The profile accumulated over several minutes is compared by cross-correlation with the “standard profile” for the pulsar at that observing frequency. A particularly efficient version of the cross-correlation algorithm compares the two profiles in the frequency domain [129]. Once the phase shift of the observed profile relative to the standard profile is known, that offset is added to the start time of the observation in order to yield a “Time of Arrival” (TOA) that is representative of that few-minute integration. In practice, observers frequently use a time- and phase-stamp near the middle of the integration in order to minimize systematic errors due to a poorly known pulse period. As a rule, pulse timing precision is best for bright pulsars with short spin periods, narrow profiles with steep edges, and little if any profile corruption due to interstellar scattering.

With a collection of TOAs in hand, it becomes possible to fit a model of the pulsar’s timing behaviour, accounting for every rotation of the neutron star. Based on the magnetic dipole model [106, 55], the pulsar is expected to lose rotational energy and thus “spin down”. The primary component of the timing model is therefore a Taylor expansion of the pulse phase with time :

where and are a reference phase and time, respectively, and the pulse frequency is the time derivative of the pulse phase. Note that the fitted parameters and and the magnetic dipole model can be used to derive an estimate of the surface magnetic field : where is the inclination angle between the pulsar spin axis and the magnetic dipole axis, is the radius of the neutron star (about 10

Equation (1) refers to pulse frequencies and times in a reference frame that is inertial relative to the pulsar. TOAs derived in the rest frame of a telescope on the Earth must therefore be translated to such a reference frame before Equation (1) can be applied. The best approximation available for an inertial reference frame is that of the Solar System Barycentre (SSB). Even this is not perfect; many of the tests of GR described below require correcting for the small relative accelerations of the SSB and the centre-of-mass frames of binary pulsar systems. But certainly for the majority of pulsars it is adequate. The required transformation between a TOA at the telescope and the emission time from the pulsar is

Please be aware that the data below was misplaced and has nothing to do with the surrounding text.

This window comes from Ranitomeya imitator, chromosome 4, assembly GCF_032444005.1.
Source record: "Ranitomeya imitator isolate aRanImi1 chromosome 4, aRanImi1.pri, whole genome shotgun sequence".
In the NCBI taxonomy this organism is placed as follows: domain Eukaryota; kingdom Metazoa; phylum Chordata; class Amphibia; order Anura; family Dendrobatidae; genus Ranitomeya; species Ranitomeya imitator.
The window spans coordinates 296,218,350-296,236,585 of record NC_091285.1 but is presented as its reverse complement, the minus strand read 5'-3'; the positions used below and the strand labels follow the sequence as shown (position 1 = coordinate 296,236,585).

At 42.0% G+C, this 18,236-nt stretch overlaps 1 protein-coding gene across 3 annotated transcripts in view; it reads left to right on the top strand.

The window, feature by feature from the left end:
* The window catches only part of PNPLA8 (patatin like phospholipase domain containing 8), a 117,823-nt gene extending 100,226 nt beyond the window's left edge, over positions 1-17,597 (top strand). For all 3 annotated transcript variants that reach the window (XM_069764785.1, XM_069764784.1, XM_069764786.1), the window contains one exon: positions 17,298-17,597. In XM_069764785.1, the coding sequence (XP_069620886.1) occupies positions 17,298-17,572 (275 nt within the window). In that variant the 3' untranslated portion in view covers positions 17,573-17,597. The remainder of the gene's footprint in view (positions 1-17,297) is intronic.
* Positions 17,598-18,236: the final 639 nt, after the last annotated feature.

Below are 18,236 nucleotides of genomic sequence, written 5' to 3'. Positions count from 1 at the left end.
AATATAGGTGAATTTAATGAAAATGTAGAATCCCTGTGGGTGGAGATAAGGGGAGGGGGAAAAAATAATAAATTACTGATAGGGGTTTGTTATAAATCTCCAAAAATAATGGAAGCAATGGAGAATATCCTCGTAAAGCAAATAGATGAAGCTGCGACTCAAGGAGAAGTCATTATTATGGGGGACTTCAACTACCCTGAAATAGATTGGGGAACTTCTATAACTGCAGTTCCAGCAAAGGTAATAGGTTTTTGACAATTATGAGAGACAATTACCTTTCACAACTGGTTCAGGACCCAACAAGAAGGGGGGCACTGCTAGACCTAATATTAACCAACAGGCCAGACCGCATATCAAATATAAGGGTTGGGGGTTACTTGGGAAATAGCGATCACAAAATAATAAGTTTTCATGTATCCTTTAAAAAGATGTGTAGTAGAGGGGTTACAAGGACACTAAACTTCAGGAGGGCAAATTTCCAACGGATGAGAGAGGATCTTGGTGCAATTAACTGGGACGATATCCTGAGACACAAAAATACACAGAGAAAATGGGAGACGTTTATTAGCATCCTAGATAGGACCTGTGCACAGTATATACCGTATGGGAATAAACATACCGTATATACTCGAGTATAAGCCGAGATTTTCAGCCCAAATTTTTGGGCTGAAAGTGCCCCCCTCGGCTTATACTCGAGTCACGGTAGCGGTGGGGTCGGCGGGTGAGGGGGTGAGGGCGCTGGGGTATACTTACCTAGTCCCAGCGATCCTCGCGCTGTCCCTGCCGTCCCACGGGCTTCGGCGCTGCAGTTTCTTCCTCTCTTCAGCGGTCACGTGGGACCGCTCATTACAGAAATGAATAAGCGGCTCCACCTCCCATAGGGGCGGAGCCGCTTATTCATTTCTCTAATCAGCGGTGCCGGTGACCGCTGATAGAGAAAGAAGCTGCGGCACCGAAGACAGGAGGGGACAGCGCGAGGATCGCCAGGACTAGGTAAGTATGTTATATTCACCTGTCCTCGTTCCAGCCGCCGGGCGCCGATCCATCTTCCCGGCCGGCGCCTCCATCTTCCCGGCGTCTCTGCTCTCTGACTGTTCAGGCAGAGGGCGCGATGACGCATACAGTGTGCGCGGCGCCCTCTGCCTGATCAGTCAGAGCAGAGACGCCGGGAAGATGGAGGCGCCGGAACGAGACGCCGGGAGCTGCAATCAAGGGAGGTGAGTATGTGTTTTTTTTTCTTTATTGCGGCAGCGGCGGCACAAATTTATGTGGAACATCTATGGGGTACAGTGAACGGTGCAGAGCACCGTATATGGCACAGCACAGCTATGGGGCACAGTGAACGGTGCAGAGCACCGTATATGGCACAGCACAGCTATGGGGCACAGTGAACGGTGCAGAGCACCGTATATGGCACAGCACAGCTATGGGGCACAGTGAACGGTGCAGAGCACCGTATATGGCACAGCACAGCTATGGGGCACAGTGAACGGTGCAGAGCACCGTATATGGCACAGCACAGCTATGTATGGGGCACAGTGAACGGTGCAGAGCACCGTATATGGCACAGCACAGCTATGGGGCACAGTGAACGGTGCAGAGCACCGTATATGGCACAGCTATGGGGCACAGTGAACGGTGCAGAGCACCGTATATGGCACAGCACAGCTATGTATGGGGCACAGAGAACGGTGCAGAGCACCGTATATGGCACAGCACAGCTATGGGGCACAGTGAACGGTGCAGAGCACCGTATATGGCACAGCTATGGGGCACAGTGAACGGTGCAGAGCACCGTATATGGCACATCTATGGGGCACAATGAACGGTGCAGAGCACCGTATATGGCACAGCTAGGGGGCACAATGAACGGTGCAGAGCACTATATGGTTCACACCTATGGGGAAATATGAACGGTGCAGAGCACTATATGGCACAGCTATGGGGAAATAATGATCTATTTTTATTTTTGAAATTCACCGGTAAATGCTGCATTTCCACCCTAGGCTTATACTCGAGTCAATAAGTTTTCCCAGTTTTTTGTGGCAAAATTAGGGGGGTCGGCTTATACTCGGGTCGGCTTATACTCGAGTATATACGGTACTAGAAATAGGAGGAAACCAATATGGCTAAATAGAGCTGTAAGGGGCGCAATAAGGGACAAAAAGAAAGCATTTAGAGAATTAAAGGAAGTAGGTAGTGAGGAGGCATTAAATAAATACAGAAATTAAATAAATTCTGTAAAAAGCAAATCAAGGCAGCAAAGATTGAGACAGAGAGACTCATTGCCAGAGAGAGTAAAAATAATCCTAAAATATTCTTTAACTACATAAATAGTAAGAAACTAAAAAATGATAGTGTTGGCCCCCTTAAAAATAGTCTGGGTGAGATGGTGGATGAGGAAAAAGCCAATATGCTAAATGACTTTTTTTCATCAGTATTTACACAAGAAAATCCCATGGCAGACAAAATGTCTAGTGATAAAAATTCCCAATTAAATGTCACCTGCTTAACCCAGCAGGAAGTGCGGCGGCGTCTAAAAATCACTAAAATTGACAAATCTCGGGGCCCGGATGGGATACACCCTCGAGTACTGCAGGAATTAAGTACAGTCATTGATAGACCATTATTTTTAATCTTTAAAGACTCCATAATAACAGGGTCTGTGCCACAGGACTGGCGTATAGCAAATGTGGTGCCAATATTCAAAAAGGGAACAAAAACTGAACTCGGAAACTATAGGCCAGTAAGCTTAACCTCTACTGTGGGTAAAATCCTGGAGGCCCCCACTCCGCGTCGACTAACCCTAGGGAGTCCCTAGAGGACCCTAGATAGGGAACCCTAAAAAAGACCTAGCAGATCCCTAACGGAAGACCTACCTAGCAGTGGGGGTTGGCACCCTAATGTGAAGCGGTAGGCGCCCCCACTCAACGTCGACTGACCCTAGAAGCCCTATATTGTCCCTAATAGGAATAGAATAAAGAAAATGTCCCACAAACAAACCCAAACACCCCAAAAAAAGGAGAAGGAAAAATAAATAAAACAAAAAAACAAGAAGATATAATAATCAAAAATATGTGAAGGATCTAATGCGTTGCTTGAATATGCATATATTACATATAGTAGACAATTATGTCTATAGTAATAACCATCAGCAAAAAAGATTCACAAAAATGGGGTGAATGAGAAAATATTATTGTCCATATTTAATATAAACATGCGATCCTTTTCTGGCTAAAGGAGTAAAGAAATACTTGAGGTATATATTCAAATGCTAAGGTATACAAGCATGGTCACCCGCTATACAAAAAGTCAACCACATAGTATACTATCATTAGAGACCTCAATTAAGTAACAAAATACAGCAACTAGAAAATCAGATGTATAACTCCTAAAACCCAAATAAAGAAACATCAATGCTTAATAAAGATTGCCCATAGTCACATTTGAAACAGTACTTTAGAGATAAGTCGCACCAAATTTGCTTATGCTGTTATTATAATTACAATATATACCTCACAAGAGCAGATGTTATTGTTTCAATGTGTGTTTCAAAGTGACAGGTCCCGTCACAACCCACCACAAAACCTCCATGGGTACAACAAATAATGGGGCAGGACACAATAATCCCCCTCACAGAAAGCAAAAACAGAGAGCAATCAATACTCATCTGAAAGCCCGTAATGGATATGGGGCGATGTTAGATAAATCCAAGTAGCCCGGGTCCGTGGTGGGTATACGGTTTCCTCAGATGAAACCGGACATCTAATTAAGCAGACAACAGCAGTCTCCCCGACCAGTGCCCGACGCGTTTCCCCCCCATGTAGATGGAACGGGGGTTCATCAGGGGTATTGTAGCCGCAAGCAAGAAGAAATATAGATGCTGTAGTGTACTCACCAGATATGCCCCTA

Here accounts for the dispersive delay in seconds of the observed pulse relative to infinite frequency; the parameter is derived from the pulsar’s dispersion measure by , with DM in units of pc cm

The terms , , and in Equation (4), describe the “Roemer”, “Einstein”, and “Shapiro” delays within a pulsar binary system. The majority of binary pulsar orbits are adequately described by five Keplerian parameters: the orbital period , the projected semi-major axis , the eccentricity , and the longitude and epoch of periastron. The angle is measured from the line of nodes where the pulsar orbit intersects the plane of the sky. In many cases, one or more relativistic corrections to the Keplerian parameters must also be fit. Early relativistic timing models, developed in the first years after the discovery of PSR B1913+16, either did not provide a full description of the orbit (see, e.g., [23]), or else did not define the timing parameters, in a way that allowed deviations from GR to be easily identified (see, e.g., [51, 61]). The best modern timing model [35, 132, 45] incorporates a number of “post-Keplerian” timing parameters which are included in the description of the three delay terms, and which can be fit in a completely phenomenological manner. The delays are defined primarily in terms of the phase of the orbit, defined by the eccentric anomaly and true anomaly , as well as , , and their possible time derivatives. These are related by

where is the reference value of at time . The delay terms then become: Here represents the combined time dilation and gravitational redshift due to the pulsar’s orbit, and and are, respectively, the range and shape of the Shapiro delay. Together with the orbital period derivative and the advance of periastron , they make up the post-Keplerian timing parameters that can be fit for various pulsar binaries. A fuller description of the timing model also includes the aberration parameters and , but these parameters are not in general separately measurable. The interpretation of the measured post-Keplerian timing parameters will be discussed in the context of double-eutron-star tests of GR in Section 4.

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